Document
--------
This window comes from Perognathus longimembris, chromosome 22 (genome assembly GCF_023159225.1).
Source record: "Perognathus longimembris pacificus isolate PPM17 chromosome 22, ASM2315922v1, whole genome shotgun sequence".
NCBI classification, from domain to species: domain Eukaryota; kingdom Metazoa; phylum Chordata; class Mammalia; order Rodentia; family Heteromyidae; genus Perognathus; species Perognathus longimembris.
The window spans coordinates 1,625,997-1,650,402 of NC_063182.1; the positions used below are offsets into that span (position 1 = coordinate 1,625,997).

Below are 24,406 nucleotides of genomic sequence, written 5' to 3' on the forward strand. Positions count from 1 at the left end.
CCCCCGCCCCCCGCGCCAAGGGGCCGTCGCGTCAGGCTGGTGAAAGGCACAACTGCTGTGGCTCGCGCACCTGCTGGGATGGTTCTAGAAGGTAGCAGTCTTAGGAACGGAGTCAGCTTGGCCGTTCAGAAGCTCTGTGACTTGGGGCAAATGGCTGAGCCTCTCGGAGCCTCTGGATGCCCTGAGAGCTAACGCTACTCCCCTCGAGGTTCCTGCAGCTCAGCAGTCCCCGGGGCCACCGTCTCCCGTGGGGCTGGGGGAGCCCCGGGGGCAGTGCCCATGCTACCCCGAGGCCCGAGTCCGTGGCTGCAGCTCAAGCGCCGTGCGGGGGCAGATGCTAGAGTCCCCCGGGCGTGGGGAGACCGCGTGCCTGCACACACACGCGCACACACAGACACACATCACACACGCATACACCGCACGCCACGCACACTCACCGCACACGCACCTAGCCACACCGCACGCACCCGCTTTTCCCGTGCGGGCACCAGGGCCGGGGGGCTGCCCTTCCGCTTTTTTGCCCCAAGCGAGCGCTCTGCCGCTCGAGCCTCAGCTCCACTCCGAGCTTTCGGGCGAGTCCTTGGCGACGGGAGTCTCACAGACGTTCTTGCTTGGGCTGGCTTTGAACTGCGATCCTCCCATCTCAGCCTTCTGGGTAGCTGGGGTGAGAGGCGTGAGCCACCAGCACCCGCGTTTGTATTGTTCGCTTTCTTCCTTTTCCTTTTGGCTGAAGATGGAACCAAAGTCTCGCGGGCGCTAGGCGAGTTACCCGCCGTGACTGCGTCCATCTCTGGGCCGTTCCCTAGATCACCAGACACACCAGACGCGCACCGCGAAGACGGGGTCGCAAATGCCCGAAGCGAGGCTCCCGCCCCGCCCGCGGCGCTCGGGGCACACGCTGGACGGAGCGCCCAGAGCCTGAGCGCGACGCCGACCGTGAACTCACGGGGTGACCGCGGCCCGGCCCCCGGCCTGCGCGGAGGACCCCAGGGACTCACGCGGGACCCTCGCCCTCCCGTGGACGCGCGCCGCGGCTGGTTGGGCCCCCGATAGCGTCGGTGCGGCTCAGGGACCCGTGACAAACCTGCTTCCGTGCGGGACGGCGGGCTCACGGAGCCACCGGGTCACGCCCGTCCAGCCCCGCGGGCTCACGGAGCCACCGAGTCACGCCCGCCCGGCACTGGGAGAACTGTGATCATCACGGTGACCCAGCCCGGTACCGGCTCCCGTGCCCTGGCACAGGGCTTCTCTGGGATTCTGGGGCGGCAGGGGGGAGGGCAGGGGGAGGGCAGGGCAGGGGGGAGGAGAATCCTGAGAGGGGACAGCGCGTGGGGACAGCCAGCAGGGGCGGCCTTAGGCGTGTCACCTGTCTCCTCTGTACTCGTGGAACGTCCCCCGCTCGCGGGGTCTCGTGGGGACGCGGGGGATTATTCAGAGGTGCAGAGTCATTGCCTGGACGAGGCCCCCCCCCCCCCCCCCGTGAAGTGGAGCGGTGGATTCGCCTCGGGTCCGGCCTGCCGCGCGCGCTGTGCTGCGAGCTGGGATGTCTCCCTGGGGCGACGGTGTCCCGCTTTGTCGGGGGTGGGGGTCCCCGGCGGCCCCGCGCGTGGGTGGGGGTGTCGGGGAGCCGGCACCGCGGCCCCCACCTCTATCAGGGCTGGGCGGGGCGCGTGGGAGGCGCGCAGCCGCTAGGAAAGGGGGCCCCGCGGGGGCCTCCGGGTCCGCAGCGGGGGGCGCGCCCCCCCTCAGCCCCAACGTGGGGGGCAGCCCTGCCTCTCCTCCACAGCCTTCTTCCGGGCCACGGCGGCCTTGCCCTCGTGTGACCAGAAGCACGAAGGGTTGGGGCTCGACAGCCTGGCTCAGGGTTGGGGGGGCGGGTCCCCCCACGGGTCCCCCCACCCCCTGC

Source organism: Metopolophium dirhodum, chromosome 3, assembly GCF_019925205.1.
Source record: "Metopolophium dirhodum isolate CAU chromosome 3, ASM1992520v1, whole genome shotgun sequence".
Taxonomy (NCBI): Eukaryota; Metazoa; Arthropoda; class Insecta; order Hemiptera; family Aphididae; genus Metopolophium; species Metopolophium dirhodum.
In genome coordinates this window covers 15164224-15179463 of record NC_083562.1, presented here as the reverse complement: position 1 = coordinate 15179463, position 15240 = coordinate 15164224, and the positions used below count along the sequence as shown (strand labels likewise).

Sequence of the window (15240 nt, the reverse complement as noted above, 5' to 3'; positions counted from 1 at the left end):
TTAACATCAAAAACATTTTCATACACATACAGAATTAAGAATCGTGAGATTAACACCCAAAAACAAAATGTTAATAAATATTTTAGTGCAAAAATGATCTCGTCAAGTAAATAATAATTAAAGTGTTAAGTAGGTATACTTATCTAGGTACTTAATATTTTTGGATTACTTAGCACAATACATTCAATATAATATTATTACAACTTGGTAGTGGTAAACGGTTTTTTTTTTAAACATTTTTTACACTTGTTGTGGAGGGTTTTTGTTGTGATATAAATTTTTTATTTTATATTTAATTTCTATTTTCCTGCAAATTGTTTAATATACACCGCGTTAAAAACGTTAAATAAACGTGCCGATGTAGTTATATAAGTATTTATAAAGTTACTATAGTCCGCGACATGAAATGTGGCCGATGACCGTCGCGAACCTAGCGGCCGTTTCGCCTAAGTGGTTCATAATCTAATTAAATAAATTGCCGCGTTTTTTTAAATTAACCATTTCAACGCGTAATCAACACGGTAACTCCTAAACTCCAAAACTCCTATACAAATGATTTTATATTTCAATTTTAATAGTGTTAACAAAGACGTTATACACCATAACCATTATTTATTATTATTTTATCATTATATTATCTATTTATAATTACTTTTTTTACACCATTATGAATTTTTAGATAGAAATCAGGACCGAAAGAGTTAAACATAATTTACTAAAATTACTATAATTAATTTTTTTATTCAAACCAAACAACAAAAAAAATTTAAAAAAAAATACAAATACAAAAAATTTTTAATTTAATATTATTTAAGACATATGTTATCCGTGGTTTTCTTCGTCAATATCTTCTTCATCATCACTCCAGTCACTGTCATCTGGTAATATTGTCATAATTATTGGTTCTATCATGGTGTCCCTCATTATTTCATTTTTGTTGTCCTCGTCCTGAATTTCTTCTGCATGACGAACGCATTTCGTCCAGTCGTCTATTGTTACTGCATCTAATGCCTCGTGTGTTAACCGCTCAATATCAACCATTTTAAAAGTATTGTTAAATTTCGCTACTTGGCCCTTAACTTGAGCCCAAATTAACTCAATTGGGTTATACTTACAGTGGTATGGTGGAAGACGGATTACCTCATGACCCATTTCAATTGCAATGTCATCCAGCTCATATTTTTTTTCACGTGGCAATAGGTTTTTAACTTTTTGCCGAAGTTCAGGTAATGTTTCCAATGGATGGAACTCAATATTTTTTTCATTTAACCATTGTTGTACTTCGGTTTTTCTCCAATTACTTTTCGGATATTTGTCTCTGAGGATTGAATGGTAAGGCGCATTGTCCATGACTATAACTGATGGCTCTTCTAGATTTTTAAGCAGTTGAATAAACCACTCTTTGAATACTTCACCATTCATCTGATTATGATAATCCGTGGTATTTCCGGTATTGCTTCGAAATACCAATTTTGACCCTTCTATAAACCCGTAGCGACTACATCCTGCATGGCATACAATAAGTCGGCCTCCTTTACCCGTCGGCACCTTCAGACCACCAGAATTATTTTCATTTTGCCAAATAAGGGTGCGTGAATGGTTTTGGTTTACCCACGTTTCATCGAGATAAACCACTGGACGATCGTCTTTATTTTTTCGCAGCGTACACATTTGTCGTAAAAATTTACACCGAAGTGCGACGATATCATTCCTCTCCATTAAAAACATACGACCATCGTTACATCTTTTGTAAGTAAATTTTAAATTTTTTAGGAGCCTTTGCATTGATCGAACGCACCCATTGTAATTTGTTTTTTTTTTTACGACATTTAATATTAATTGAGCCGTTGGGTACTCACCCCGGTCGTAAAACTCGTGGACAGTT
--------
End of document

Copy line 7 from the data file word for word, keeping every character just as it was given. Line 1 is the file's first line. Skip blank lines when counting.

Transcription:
Source organism: Metopolophium dirhodum, chromosome 3, assembly GCF_019925205.1.